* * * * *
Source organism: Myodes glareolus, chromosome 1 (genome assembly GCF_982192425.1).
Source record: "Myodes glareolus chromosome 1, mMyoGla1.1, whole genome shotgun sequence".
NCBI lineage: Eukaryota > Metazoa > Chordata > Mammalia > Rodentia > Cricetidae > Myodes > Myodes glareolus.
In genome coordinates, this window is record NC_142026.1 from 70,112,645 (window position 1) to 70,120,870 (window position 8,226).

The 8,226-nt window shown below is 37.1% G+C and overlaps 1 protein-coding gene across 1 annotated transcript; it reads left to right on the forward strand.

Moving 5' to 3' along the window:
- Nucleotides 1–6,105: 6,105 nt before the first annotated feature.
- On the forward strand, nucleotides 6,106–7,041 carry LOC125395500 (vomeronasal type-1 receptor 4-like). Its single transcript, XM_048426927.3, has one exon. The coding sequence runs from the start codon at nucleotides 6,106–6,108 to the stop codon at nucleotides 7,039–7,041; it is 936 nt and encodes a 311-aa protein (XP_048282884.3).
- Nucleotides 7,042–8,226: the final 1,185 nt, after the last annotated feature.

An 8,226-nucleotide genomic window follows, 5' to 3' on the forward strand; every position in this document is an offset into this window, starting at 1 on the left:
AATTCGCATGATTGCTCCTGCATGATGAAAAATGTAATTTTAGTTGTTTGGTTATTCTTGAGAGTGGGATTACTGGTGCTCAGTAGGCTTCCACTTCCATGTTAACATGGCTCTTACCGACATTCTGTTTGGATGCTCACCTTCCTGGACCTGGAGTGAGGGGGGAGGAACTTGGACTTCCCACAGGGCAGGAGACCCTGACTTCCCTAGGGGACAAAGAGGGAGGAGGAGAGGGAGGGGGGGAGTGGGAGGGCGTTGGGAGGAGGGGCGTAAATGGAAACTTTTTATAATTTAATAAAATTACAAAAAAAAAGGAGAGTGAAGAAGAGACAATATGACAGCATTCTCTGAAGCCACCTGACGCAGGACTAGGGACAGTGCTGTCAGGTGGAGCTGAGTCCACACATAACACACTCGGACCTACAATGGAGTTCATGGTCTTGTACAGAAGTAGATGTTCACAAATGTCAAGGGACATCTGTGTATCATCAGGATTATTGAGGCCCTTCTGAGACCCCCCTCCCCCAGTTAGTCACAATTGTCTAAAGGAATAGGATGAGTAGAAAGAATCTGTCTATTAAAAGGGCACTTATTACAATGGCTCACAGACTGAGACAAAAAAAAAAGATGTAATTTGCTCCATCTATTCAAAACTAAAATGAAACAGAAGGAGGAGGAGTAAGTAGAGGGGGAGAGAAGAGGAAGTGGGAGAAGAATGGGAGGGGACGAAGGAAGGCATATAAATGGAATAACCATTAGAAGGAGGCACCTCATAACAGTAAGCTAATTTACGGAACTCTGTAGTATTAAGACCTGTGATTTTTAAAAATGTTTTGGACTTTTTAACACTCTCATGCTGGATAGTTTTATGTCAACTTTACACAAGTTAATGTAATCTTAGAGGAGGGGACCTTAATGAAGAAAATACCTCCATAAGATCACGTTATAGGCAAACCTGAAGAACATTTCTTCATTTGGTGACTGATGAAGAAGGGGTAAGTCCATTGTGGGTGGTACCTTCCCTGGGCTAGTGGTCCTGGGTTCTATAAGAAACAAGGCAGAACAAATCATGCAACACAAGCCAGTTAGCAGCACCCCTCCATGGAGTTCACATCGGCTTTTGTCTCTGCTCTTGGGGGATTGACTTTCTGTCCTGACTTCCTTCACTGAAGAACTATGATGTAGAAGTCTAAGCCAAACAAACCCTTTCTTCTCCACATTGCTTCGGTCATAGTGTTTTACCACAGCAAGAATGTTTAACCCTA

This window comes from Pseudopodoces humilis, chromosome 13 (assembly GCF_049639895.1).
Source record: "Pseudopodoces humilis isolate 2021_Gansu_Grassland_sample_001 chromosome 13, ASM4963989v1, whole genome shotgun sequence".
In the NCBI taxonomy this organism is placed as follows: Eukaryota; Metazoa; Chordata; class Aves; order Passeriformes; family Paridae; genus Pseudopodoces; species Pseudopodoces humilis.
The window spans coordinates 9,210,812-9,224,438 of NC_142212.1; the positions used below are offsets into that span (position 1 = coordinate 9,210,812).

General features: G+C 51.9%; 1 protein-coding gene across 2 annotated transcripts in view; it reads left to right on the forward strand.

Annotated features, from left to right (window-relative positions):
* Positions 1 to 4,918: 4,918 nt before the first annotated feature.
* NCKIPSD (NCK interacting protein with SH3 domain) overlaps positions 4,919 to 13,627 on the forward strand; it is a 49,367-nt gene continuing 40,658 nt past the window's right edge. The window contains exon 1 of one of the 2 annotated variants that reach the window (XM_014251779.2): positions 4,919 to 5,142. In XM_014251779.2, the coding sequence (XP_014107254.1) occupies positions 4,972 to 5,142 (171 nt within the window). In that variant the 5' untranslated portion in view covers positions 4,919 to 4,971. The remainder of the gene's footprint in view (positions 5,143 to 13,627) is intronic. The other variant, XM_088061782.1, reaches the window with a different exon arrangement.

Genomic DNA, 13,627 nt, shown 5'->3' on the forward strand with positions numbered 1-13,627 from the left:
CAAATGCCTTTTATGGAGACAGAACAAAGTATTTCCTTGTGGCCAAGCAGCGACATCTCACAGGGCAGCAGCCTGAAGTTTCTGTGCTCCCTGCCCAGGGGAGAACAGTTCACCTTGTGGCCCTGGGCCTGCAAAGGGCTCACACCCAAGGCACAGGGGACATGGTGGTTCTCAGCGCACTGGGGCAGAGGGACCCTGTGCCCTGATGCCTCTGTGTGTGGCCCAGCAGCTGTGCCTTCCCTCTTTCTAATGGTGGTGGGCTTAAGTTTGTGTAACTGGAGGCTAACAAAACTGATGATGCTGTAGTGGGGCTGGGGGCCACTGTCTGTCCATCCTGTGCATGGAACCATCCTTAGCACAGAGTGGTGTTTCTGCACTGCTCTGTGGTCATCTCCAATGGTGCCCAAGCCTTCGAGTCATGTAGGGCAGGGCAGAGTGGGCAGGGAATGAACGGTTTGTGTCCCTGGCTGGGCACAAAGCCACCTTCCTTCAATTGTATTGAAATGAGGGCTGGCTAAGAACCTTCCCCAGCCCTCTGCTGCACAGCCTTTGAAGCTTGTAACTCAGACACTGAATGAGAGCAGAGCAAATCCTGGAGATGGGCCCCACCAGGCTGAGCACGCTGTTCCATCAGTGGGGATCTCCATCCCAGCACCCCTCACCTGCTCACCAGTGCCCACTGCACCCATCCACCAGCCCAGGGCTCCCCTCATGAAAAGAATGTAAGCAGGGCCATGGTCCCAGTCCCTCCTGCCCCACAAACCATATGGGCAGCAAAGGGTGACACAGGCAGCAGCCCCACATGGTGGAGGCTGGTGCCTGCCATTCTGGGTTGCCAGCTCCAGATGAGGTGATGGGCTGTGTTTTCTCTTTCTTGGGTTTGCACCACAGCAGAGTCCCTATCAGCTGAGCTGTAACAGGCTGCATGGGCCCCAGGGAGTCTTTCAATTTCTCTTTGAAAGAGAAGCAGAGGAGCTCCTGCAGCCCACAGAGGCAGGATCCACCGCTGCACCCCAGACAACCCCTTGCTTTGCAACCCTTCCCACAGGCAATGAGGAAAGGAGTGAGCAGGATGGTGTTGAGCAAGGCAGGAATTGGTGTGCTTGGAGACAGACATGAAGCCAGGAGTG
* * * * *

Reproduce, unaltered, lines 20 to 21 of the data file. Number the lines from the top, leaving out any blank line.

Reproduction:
Genomic DNA, 13,627 nt, shown 5'->3' on the forward strand with positions numbered 1-13,627 from the left:
CAAATGCCTTTTATGGAGACAGAACAAAGTATTTCCTTGTGGCCAAGCAGCGACATCTCACAGGGCAGCAGCCTGAAGTTTCTGTGCTCCCTGCCCAGGGGAGAACAGTTCACCTTGTGGCCCTGGGCCTGCAAAGGGCTCACACCCAAGGCACAGGGGACATGGTGGTTCTCAGCGCACTGGGGCAGAGGGACCCTGTGCCCTGATGCCTCTGTGTGTGGCCCAGCAGCTGTGCCTTCCCTCTTTCTAATGGTGGTGGGCTTAAGTTTGTGTAACTGGAGGCTAACAAAACTGATGATGCTGTAGTGGGGCTGGGGGCCACTGTCTGTCCATCCTGTGCATGGAACCATCCTTAGCACAGAGTGGTGTTTCTGCACTGCTCTGTGGTCATCTCCAATGGTGCCCAAGCCTTCGAGTCATGTAGGGCAGGGCAGAGTGGGCAGGGAATGAACGGTTTGTGTCCCTGGCTGGGCACAAAGCCACCTTCCTTCAATTGTATTGAAATGAGGGCTGGCTAAGAACCTTCCCCAGCCCTCTGCTGCACAGCCTTTGAAGCTTGTAACTCAGACACTGAATGAGAGCAGAGCAAATCCTGGAGATGGGCCCCACCAGGCTGAGCACGCTGTTCCATCAGTGGGGATCTCCATCCCAGCACCCCTCACCTGCTCACCAGTGCCCACTGCACCCATCCACCAGCCCAGGGCTCCCCTCATGAAAAGAATGTAAGCAGGGCCATGGTCCCAGTCCCTCCTGCCCCACAAACCATATGGGCAGCAAAGGGTGACACAGGCAGCAGCCCCACATGGTGGAGGCTGGTGCCTGCCATTCTGGGTTGCCAGCTCCAGATGAGGTGATGGGCTGTGTTTTCTCTTTCTTGGGTTTGCACCACAGCAGAGTCCCTATCAGCTGAGCTGTAACAGGCTGCATGGGCCCCAGGGAGTCTTTCAATTTCTCTTTGAAAGAGAAGCAGAGGAGCTCCTGCAGCCCACAGAGGCAGGATCCACCGCTGCACCCCAGACAACCCCTTGCTTTGCAACCCTTCCCACAGGCAATGAGGAAAGGAGTGAGCAGGATGGTGTTGAGCAAGGCAGGAATTGGTGTGCTTGGAGACAGACATGAAGCCAGGAGTG